All that’s left of Pennytown is a small church. Rotting skeletons of houses represent the remains of Pinhook. Much of Kinloch — which lies in the shadow of a major airport — is overgrown with weeds and covered with trash.
Once home to thousands, these three small black communities in different parts of Missouri are of a sort that was once common throughout the region. But these testaments to the state’s African-American history have all met a similar fate: They’re nearly empty, if not completely wiped from the map. Their residents and descendants are scattered, struggling to maintain their history and in some cases struggling to reclaim their homes.
“People don’t really think about African-Americans in the country,” said Todd Lawrence, a descendant of Pennytown residents. “They don’t think about African-Americans as farmers. They don’t think about African-Americans raising animals. And that’s certainly what [those communities] were. Those were places where black people lived in rural settings and thrived. We’re losing that sense, certainly in the Midwest, that there is this culture of rural blackness.”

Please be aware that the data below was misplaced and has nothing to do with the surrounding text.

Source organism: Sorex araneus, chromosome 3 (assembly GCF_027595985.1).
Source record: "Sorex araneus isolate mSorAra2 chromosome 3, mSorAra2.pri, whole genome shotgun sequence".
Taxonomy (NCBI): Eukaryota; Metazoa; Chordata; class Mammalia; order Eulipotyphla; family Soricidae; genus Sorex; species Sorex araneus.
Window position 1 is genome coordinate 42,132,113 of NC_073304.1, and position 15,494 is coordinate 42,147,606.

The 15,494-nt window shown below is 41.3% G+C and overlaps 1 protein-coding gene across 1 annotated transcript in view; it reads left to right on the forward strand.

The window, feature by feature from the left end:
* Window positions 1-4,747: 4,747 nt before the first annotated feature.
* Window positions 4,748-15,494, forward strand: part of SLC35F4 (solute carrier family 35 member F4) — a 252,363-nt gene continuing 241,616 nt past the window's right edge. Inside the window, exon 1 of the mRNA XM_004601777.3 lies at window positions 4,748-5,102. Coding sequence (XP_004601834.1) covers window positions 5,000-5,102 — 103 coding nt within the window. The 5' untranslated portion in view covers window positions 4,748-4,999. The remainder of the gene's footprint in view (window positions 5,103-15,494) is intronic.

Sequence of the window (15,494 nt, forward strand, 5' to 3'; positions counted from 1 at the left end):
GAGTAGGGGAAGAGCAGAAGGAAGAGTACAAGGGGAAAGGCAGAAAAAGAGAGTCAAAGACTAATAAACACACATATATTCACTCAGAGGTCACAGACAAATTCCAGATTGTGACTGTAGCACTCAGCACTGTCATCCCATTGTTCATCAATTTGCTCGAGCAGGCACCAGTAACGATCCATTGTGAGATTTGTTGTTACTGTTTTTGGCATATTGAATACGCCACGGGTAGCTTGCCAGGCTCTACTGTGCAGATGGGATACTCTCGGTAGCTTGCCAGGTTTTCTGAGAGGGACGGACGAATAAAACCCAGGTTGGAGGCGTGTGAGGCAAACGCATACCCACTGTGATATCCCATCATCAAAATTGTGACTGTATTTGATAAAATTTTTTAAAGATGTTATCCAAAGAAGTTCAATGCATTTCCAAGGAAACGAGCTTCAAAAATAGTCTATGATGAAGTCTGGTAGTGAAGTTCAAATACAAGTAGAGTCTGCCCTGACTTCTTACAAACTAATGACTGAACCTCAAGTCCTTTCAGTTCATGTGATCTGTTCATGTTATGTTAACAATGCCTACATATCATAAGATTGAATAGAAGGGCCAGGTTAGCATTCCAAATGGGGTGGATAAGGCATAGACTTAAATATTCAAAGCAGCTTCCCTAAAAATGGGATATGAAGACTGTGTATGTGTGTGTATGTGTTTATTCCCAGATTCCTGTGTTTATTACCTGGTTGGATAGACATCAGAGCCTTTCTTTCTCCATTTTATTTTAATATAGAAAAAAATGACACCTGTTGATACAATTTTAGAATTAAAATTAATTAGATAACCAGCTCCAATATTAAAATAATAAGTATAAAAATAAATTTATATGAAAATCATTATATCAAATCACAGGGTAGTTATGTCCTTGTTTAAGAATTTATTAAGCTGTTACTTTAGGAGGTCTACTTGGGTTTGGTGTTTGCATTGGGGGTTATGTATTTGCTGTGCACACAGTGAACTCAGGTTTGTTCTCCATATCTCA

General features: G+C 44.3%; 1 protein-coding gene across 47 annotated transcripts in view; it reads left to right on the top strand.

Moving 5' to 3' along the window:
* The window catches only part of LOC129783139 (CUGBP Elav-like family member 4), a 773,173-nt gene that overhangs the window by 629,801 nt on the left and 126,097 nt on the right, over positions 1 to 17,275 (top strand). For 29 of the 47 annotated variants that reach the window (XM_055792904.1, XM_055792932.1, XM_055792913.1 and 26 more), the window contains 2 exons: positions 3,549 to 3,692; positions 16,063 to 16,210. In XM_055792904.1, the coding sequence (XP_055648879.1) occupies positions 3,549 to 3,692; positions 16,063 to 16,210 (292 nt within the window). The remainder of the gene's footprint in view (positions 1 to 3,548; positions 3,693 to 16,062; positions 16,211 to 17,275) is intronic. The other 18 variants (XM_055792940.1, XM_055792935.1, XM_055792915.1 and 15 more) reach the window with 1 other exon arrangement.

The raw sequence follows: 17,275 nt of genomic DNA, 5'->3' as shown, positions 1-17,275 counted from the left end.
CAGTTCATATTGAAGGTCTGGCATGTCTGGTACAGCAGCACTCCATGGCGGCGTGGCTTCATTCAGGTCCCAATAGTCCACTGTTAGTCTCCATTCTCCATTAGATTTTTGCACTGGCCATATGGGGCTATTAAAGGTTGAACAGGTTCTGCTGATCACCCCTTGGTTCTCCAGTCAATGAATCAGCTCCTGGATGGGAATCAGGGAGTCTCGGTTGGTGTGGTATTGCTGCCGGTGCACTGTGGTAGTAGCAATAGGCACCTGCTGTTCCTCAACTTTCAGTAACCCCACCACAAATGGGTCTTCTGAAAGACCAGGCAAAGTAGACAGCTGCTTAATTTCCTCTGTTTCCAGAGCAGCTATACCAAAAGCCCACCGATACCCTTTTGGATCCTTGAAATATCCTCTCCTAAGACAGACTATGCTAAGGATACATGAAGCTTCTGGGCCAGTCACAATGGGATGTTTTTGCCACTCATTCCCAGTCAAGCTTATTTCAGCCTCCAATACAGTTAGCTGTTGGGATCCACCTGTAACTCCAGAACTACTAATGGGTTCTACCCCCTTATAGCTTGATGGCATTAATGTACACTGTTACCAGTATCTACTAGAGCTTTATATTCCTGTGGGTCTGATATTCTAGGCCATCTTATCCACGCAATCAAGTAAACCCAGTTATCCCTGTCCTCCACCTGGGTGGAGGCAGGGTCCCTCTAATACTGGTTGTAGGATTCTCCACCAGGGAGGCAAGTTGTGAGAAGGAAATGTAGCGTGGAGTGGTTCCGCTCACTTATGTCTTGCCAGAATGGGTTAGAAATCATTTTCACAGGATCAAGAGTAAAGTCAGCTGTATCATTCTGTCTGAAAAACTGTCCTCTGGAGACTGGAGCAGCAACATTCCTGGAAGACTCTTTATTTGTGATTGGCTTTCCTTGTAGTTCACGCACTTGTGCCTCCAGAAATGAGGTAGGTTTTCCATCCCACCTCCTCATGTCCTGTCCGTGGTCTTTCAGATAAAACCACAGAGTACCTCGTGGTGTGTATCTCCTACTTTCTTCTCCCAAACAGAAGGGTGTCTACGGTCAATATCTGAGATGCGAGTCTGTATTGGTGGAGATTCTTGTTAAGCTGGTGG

Freed slaves founded Pennytown in 1871, and sharecroppers in the 1920s settled Pinhook. Kinloch is the oldest incorporated African-American community in Missouri.
“These are places where black people came to escape Jim Crow,” Lawrence said. “Those towns became a kind of paradise for black people, because it allowed them to create a space free from external oppression, to a certain extent.
“We can’t let the knowledge of these places pass into nothing.”
Source: Al Jazeera | Ryan Schuessler